Regarding applications of the PacBio platform, Martin said that the three most important ones to date are infectious disease research, cancer research, and SNP validation.
Infectious disease researchers have been moving from genotyping to sequencing "as a way to get a much more definite result," he said, and "a big driver" for PacBio in this area is the fast turnaround time of its instrument, compared to second-gen sequencing platforms. In cancer research, he said, long reads are "extremely important" to be able to distinguish between subpopulations in the same tumor. And researchers are expected to use the PacBio technology to validate SNPs from sequencing human genomes by short-read technologies because it provides an orthogonal method with different systematic errors.
In preparation for its commercial launch, the company has also increased its sales force from six in the second quarter to 11 in the third, who are currently spending about half their time "managing the customers that are in our backlog," Martin said. The company also has to "manage the demand" from potential customers in parts of the world it currently does not serve. "Despite how badly someone in, say, Japan right now might want to buy even multiple systems, we want to be thoughtful about that," he said.
Losses Widen in Q3
For the quarter ended Sept. 30, PacBio reported a net loss of $40.7 million, a 66 percent increase over a $24.5 million loss for the same period last year that resulted from an increase in materials costs and an expansion of its sales, services, and manufacturing operations in advance of the commercial launch of the PacBio RS.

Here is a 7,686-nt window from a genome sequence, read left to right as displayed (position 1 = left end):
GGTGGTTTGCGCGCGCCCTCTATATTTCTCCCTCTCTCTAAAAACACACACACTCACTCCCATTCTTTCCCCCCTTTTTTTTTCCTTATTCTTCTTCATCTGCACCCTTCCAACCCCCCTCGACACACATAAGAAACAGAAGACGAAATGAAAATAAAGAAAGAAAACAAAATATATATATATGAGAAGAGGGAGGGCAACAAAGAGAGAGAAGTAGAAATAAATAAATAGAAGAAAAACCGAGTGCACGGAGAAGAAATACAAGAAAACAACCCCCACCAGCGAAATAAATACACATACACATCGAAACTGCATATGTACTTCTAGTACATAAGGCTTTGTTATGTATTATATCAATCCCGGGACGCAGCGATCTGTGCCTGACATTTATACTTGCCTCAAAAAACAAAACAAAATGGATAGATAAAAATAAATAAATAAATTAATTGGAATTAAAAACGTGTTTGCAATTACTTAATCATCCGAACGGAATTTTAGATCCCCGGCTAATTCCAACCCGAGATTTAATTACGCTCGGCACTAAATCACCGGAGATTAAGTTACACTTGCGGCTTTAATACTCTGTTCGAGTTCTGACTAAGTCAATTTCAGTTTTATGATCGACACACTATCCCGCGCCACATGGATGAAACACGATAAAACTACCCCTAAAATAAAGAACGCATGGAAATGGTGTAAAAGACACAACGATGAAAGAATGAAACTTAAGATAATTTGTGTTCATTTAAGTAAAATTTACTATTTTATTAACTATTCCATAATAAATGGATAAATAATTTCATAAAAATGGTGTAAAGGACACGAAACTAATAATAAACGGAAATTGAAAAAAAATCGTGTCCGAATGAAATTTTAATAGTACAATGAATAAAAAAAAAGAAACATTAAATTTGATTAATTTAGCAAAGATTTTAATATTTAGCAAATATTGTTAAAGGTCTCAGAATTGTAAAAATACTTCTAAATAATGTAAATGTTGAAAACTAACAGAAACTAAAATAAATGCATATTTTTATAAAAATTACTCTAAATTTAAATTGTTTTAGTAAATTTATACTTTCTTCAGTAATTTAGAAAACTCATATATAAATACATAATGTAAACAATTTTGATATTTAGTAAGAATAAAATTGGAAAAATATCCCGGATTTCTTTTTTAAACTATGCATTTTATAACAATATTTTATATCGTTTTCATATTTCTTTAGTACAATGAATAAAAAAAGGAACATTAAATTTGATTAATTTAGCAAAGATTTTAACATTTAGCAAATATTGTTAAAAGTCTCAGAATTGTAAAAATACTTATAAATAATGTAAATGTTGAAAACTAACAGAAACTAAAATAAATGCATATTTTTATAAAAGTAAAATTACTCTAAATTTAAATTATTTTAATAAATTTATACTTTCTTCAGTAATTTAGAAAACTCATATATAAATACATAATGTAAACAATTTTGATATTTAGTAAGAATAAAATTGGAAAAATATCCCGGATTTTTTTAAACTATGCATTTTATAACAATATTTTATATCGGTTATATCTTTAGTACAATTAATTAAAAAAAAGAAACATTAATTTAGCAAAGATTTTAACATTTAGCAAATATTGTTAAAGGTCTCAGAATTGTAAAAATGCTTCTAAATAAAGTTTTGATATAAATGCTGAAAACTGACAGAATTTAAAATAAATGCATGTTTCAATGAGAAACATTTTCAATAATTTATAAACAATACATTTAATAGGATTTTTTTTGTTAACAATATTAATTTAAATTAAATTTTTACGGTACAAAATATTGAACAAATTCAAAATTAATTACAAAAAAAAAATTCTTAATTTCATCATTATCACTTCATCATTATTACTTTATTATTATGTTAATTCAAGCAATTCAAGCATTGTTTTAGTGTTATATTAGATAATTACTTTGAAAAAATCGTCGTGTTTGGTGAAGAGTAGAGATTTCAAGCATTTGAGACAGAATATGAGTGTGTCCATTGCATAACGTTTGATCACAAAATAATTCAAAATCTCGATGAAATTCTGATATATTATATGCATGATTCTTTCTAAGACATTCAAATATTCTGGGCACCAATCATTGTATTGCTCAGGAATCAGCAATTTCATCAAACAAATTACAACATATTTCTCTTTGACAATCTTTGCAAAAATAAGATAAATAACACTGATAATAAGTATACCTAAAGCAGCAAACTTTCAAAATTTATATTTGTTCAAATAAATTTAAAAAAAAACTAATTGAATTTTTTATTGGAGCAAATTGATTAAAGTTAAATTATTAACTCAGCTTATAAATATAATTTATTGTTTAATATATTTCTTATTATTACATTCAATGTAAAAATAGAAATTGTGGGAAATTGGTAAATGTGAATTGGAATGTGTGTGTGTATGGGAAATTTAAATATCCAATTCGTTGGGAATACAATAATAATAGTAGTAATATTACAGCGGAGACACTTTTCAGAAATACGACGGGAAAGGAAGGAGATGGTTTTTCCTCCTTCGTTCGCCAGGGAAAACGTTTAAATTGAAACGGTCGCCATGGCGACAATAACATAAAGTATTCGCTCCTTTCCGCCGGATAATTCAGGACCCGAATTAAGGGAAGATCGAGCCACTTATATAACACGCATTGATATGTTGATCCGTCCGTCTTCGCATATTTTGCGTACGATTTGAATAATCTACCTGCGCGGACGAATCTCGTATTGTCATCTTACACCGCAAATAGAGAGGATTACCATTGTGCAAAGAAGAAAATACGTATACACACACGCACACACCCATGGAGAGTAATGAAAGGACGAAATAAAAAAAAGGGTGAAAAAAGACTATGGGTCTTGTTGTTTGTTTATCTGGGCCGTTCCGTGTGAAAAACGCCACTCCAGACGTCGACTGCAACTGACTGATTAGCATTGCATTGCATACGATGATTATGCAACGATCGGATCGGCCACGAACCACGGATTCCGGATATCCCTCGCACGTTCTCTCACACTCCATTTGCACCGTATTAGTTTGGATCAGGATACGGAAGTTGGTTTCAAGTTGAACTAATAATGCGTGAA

Revenue for the third quarter was $220,000 — due solely to research grants — compared to no revenue for the same period last year. The company has not yet received revenue from product sales, and reiterated that it does not expect to do so before the end of the year.
Chief financial officer Susan Barnes explained during the call that under the terms of the beta program, the company is entitled to 50 percent of the selling price of the RS instrument — all are sold at the $695,000 list price — upon customer acceptance of the beta unit, and will recognize the full sales price when the instrument is upgraded to commercial release specifications, which is expected to happen during the first half of 2011.